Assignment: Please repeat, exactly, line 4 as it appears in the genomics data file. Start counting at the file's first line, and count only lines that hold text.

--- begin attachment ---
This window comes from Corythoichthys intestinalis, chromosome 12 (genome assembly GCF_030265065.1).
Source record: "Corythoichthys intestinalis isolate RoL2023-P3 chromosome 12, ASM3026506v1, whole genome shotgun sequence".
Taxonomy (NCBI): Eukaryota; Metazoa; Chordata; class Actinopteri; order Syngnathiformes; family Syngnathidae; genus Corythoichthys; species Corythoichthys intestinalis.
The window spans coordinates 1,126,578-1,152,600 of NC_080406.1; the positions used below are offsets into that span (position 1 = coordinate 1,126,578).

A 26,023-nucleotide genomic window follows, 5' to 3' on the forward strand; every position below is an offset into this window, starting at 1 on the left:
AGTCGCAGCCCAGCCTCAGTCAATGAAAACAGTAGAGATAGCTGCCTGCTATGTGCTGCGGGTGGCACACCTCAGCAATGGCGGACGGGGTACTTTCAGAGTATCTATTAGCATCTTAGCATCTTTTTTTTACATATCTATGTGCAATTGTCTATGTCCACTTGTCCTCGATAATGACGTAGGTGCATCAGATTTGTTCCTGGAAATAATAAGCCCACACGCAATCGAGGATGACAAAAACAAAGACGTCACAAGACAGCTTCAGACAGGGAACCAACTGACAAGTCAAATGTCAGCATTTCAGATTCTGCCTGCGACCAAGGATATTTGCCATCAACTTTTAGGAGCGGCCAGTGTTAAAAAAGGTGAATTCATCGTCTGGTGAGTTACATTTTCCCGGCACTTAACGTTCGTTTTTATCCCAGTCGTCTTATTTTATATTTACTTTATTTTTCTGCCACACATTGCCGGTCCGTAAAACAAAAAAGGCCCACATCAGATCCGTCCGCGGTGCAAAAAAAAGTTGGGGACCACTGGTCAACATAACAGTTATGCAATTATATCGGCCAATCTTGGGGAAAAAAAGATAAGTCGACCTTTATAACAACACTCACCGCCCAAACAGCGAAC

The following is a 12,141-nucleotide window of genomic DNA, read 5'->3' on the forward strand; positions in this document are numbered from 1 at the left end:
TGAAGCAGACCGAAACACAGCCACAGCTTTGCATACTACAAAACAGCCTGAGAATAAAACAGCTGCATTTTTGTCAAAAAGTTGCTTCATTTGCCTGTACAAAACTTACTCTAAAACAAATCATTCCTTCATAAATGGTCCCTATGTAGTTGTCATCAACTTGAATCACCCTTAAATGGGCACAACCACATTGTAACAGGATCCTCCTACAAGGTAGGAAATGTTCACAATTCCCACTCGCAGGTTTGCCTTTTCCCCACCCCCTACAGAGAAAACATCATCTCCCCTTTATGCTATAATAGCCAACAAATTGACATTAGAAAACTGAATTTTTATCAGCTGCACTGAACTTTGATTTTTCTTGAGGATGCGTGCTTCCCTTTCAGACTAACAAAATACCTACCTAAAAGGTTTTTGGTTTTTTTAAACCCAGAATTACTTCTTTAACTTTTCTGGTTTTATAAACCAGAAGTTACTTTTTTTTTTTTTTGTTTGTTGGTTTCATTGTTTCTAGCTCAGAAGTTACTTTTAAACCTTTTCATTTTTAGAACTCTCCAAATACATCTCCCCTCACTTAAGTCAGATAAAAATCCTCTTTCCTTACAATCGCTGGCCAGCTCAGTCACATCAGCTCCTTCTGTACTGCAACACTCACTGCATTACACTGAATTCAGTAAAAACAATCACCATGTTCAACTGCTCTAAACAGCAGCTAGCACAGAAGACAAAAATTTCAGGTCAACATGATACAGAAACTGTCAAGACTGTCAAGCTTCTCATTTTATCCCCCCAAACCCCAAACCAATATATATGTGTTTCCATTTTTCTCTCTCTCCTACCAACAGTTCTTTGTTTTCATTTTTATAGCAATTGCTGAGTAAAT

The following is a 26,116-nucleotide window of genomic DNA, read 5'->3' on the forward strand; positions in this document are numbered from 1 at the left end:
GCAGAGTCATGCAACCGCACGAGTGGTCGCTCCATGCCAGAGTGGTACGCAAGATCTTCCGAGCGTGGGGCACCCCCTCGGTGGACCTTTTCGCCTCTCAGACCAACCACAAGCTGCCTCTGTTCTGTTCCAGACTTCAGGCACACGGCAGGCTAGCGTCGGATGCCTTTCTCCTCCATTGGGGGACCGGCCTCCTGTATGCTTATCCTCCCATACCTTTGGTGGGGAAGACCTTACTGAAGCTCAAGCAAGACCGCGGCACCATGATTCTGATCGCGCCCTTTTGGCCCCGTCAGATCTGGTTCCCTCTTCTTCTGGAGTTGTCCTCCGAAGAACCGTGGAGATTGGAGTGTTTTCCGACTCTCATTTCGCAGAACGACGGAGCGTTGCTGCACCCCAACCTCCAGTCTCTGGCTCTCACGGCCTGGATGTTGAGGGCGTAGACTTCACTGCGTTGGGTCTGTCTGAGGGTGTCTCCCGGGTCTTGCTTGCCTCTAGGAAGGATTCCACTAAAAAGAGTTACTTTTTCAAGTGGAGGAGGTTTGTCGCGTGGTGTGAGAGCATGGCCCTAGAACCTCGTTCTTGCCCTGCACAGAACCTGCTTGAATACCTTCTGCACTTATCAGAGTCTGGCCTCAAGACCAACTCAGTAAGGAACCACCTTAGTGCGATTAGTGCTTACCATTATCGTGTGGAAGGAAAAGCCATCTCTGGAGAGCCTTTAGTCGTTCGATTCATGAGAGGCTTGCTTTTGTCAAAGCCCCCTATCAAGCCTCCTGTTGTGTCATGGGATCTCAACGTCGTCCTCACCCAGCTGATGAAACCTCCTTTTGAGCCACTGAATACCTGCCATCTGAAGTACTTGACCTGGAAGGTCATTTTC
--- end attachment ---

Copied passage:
The window spans coordinates 1,126,578-1,152,600 of NC_080406.1; the positions used below are offsets into that span (position 1 = coordinate 1,126,578).